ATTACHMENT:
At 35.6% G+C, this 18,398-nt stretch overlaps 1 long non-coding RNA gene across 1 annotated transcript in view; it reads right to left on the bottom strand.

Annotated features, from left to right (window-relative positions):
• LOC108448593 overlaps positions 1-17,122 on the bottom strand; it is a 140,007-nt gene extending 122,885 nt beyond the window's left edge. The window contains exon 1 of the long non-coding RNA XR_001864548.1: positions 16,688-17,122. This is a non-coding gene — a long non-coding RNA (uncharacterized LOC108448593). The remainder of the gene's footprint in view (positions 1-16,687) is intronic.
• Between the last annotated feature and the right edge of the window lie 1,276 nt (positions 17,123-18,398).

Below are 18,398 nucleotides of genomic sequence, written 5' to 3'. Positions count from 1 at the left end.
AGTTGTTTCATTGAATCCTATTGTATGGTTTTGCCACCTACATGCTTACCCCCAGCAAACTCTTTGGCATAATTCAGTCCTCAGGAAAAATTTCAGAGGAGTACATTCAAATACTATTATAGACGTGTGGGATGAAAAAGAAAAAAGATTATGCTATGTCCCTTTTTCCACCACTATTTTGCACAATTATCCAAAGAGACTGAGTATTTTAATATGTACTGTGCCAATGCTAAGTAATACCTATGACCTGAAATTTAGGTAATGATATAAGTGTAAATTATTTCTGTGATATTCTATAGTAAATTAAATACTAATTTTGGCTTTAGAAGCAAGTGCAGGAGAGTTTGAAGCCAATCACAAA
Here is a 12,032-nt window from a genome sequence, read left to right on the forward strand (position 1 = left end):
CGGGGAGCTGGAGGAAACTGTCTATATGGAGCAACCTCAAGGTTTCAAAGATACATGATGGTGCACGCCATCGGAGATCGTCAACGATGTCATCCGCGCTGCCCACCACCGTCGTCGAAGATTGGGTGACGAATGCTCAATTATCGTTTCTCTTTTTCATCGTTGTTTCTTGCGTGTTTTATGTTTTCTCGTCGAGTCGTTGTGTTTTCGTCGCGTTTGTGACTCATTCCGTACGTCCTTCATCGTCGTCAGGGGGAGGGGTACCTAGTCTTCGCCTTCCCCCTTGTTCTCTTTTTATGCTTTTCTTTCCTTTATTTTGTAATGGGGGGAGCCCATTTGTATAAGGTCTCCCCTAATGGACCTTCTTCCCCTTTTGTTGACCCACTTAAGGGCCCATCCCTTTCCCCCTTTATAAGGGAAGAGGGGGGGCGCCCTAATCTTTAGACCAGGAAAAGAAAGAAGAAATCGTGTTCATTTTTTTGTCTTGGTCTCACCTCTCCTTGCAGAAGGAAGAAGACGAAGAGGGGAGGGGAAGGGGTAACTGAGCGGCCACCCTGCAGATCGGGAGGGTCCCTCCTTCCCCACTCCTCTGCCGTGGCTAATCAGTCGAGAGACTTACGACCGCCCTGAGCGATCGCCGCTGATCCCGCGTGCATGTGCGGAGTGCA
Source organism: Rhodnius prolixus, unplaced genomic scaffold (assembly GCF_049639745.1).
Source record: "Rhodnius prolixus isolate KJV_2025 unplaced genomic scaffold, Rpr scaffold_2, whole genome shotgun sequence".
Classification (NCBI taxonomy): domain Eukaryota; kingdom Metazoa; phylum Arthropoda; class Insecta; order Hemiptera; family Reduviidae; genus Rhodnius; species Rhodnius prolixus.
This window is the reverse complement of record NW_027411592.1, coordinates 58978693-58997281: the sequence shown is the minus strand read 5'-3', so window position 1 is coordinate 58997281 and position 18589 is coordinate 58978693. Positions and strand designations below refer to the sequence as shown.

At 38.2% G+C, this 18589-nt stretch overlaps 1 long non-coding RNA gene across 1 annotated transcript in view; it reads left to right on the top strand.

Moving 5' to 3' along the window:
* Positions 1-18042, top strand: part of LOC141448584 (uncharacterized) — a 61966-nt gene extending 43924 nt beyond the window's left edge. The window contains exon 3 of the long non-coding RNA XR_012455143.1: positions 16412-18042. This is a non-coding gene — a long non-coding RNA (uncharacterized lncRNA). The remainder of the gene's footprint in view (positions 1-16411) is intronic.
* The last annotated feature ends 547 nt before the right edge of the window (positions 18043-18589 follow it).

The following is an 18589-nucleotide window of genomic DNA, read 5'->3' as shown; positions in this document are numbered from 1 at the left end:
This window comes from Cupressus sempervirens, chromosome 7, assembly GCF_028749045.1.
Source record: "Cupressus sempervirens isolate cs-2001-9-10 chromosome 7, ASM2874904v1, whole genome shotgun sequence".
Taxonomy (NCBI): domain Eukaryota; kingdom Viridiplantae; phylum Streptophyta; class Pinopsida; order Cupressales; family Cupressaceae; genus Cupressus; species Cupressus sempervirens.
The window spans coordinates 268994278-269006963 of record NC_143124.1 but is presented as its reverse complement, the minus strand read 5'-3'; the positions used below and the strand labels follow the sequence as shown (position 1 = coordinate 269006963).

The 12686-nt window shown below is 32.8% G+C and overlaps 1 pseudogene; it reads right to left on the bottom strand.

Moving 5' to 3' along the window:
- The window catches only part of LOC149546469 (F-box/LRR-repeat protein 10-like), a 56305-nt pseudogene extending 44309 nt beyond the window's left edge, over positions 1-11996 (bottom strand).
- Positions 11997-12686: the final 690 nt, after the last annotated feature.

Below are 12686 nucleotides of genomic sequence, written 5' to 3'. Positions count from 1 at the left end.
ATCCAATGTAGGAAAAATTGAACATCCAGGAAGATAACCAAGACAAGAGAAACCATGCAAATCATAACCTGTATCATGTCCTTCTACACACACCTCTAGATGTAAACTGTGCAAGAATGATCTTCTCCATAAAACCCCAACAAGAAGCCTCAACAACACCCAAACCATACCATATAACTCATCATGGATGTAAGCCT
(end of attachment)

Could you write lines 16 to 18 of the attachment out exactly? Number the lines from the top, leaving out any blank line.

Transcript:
* The last annotated feature ends 547 nt before the right edge of the window (positions 18043-18589 follow it).

The following is an 18589-nucleotide window of genomic DNA, read 5'->3' as shown; positions in this document are numbered from 1 at the left end:
This window comes from Cupressus sempervirens, chromosome 7, assembly GCF_028749045.1.